Vice President Dr. Mahamudu Bawumia has stressed that government’s prudent management of the economy has reduced the rate of growth of the country’s debt stock.
He argues that even though the debt stock has grown in nominal terms, a careful assessment of the rate of increase shows a slow down in percentage terms compared to the previous administration under former President John Mahama.
He stated for example that the growth rate has decreased by more than half since the Nana Akufo-Addo government assumed power in 2017.
“We have managed Ghana’s debt extremely well. When you look at the rate of the debt stock, from 2008 to 2012, the rate of increase was 267%. From 2012 to 2016, the rate of increase was 243%. From 2016 to 2019 the rate of increase is 76 percent. So, the rate of increase has come down significantly” Dr. Bawumia said in an interview on Asempa FM’s late afternoon programme ‘Ekosii Sen’.
Currently, Ghana’s total debt stock stands at GHS 263.1 billion representing 68.3 percent of the GDP. The total public debt stock in 2016 stood at GHC122.3 billion .
Dr. Bawumia pointed out that the reduction in interest rates is a manifestation of how the Ministry of Finance and Bank of Ghana have collaborated to extend the maturity period of Ghana’s debt, giving government some fiscal space to operate.
“ When you are in doubt you always look at the fundamentals. If your debt rate is growing, it will reflect in interest rate. Under NDC we saw interest rates going up. We saw exchange rate depreciation. We saw inflation going up, “he said, adding that we have elongated the yield curve”.
Citing some reasons for the increase in the debt stock Dr. Bawumia said the energy sector contracts signed by the previous government left a debt of almost one-billion-dollars on government every year for power not produced.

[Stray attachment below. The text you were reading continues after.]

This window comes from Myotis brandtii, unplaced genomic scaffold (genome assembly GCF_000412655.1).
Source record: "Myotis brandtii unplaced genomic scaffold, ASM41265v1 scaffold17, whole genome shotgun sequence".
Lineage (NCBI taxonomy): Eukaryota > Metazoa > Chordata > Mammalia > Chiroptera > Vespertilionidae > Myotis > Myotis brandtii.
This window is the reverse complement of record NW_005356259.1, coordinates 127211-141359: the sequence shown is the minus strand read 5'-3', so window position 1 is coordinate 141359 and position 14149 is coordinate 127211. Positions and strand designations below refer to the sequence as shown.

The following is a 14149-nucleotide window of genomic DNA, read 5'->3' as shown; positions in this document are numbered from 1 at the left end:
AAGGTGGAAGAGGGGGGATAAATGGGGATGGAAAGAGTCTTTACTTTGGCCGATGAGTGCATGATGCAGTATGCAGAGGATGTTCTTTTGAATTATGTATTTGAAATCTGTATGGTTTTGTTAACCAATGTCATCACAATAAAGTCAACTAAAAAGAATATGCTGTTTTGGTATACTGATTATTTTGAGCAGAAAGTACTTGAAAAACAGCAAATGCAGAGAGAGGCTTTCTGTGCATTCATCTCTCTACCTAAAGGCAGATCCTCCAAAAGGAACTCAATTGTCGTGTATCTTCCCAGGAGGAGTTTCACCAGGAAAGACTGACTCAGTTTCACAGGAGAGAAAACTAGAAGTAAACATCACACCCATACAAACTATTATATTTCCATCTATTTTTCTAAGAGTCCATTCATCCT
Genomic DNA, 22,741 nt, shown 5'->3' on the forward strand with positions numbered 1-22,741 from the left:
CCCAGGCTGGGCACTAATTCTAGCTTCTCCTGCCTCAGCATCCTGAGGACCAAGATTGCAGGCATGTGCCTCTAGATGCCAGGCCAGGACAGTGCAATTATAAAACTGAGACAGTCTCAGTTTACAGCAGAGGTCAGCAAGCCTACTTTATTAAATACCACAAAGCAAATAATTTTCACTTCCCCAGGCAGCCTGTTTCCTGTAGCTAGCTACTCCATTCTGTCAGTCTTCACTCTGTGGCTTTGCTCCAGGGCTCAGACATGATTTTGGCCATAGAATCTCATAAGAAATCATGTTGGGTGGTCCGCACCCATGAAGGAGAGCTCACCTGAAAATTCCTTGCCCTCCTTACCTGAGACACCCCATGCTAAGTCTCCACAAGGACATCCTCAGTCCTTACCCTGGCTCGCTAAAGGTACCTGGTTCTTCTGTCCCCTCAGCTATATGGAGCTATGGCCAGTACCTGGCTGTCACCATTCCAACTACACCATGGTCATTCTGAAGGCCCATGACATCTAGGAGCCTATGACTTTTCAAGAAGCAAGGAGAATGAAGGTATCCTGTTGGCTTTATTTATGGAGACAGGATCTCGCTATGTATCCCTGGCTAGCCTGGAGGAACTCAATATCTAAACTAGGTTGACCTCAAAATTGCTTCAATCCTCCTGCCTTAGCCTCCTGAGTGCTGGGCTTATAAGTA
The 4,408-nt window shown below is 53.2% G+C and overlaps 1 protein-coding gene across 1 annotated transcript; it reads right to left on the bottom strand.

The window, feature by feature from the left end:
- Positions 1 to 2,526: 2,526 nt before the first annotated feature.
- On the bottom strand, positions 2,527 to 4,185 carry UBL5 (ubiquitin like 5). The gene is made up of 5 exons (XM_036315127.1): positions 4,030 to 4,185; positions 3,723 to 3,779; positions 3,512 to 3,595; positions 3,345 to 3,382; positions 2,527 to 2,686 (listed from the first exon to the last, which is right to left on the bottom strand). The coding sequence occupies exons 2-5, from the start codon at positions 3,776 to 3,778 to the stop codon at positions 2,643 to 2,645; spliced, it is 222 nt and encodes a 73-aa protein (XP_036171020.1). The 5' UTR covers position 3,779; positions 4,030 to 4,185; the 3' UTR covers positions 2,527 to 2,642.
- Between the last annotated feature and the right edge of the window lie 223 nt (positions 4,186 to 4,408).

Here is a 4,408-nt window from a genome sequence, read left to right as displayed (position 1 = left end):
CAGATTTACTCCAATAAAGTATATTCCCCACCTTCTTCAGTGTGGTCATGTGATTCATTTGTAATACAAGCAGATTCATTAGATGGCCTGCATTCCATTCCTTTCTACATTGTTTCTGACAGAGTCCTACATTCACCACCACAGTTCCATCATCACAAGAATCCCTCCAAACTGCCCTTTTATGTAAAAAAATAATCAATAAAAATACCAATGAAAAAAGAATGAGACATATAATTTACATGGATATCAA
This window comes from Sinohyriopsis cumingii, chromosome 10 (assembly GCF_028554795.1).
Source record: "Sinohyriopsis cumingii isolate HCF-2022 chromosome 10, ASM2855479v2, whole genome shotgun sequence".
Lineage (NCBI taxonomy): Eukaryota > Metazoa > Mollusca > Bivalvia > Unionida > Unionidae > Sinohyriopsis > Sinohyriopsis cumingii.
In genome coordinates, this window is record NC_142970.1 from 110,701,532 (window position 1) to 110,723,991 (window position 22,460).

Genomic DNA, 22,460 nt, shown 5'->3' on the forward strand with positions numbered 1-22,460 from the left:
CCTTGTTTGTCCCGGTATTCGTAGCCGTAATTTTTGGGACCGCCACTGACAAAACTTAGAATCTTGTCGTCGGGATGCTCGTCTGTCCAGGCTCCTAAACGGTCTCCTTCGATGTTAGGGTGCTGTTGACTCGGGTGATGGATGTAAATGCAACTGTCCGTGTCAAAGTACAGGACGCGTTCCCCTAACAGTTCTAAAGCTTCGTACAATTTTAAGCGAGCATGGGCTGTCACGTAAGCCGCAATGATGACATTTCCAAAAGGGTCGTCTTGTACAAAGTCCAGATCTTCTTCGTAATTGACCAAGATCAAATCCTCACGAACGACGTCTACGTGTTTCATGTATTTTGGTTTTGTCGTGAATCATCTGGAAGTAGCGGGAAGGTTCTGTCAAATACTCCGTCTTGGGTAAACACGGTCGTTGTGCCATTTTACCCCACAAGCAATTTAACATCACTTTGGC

He added that the financial sector clean undertaken by government was a necessary move that saved the funds of 4.6 million depositors even though it cost government GHS21 billion .
On the exchange rate front Dr. Bawumia said the 2 percent depreciation of the cedi from the beginning of the year to August supports the assertion that the economic fundamentals are strong.
Reacting to a question of the Cedi surviving on the fact that there was a decrease in trade hence low demand for the dollar due to COVID-19, Dr. Bawumia said a peer review of currencies on the African continent showed that the cedi out performed it counterparts in relation to the dollar.
August 2020 Flash Note of the African Markets Revealed report
The Ghana Cedi performed better than a number of currencies across the African continent in the face of the COVID-19 pandemic.
This was reported in the August 2020 Flash Note of the African Markets Revealed (AMR) report released by the Standard Bank.
According to the report, the performance of the local currency could be attributed to a combination of a diversified export base and reduced import activity among others.
The report further noted that “the Ghana Cedi has only depreciated by 1.6% year-to-date compared to a 9.6% year-to-date depreciation, during the same period in 2019. The GHS has on average depreciated by around 10% against the USD on an annualised basis, in the last 5 years”.
The August Flash Note also applauded the central bank for putting in place measures that ensured that the local currency remained stable over the past few months.